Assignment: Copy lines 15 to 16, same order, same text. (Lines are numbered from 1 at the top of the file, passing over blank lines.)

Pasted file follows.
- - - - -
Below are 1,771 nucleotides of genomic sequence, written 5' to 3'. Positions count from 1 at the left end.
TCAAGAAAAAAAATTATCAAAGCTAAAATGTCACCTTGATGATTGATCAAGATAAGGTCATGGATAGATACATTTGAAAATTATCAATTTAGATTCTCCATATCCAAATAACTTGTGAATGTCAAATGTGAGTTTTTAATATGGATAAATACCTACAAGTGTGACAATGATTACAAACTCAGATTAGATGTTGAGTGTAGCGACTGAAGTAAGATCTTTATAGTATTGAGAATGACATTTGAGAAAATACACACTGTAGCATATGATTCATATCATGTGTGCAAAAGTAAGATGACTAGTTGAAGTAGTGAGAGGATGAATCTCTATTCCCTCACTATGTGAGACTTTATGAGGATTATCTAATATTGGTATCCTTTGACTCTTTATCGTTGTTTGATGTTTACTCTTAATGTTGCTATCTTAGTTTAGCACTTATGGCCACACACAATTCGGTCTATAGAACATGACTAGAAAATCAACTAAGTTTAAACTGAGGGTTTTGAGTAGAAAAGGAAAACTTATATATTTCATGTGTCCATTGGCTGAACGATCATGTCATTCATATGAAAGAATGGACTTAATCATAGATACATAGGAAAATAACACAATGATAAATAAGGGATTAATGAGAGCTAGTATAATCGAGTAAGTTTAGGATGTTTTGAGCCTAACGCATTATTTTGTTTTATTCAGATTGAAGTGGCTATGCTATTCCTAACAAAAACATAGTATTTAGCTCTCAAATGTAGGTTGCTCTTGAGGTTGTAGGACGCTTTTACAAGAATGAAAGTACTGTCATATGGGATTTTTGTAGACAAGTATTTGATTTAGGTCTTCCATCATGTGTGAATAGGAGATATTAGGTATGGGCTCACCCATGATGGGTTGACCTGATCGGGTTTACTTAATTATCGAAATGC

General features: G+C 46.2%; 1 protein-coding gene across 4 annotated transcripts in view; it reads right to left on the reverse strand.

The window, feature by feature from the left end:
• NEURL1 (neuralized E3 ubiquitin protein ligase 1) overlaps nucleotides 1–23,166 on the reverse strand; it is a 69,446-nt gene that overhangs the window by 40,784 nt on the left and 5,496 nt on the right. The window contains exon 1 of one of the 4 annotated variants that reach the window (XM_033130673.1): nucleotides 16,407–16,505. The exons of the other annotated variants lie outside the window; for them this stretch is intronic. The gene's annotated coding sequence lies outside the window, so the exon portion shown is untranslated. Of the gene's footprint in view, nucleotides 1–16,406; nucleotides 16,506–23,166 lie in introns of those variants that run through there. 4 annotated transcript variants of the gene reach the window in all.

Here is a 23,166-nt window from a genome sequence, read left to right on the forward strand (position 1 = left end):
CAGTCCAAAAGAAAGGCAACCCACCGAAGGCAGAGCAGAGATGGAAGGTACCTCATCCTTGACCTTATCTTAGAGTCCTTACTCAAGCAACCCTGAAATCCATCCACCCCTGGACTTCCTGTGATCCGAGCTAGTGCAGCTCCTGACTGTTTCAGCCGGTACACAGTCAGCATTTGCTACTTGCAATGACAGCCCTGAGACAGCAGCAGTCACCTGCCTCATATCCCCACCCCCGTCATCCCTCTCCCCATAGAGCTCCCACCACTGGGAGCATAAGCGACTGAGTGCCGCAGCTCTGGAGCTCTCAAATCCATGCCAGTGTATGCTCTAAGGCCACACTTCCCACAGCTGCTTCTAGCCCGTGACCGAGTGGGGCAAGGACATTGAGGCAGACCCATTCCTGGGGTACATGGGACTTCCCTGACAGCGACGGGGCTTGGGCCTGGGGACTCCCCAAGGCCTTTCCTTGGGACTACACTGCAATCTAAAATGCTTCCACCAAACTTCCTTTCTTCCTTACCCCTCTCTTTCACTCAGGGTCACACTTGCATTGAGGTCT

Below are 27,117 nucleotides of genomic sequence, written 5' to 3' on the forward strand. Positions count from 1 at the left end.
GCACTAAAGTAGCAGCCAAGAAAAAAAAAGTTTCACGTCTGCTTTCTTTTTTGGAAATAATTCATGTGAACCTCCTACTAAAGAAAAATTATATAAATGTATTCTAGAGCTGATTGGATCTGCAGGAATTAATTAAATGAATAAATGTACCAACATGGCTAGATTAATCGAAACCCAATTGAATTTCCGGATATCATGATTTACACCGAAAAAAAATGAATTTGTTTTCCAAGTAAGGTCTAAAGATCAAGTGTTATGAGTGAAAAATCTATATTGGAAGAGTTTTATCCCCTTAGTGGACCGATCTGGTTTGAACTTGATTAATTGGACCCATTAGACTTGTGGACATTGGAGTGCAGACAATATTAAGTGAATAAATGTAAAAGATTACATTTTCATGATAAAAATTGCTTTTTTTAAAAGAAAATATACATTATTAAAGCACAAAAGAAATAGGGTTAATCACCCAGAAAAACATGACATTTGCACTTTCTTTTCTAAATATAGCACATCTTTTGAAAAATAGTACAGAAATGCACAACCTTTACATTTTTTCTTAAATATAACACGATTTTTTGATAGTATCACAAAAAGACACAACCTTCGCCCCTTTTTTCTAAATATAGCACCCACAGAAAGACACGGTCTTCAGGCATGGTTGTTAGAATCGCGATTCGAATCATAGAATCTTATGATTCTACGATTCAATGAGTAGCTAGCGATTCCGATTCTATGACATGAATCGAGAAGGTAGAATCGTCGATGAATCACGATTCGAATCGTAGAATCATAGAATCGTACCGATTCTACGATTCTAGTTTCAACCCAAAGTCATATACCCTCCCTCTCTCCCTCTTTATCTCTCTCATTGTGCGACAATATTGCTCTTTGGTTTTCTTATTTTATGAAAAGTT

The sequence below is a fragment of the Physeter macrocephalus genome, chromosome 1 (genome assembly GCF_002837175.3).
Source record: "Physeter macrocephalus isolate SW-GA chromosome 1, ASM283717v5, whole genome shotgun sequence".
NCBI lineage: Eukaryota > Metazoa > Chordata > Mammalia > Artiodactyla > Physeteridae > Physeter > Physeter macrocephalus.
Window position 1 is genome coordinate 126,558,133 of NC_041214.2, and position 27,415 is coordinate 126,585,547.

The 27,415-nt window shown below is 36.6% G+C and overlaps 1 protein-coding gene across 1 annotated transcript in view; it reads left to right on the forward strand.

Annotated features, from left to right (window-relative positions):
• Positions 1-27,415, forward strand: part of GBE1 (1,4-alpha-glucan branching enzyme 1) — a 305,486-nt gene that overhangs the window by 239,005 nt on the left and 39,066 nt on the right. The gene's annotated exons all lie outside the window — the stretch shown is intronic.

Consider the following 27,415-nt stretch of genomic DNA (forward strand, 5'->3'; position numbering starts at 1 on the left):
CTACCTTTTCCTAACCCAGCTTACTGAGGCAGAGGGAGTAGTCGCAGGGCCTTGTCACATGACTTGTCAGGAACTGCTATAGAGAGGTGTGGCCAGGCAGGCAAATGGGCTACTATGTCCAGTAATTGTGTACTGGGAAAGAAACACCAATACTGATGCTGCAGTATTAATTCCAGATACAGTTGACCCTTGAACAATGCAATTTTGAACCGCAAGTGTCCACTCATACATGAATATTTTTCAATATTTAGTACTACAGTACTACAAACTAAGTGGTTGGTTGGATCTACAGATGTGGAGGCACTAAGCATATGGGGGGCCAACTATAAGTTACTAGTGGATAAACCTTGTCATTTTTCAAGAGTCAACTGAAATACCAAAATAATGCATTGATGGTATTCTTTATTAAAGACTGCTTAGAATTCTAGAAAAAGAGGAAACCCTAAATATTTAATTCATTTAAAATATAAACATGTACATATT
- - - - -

Annotated features, from left to right (window-relative positions):
• Positions 1-27,415, forward strand: part of GBE1 (1,4-alpha-glucan branching enzyme 1) — a 305,486-nt gene that overhangs the window by 239,005 nt on the left and 39,066 nt on the right. The gene's annotated exons all lie outside the window — the stretch shown is intronic.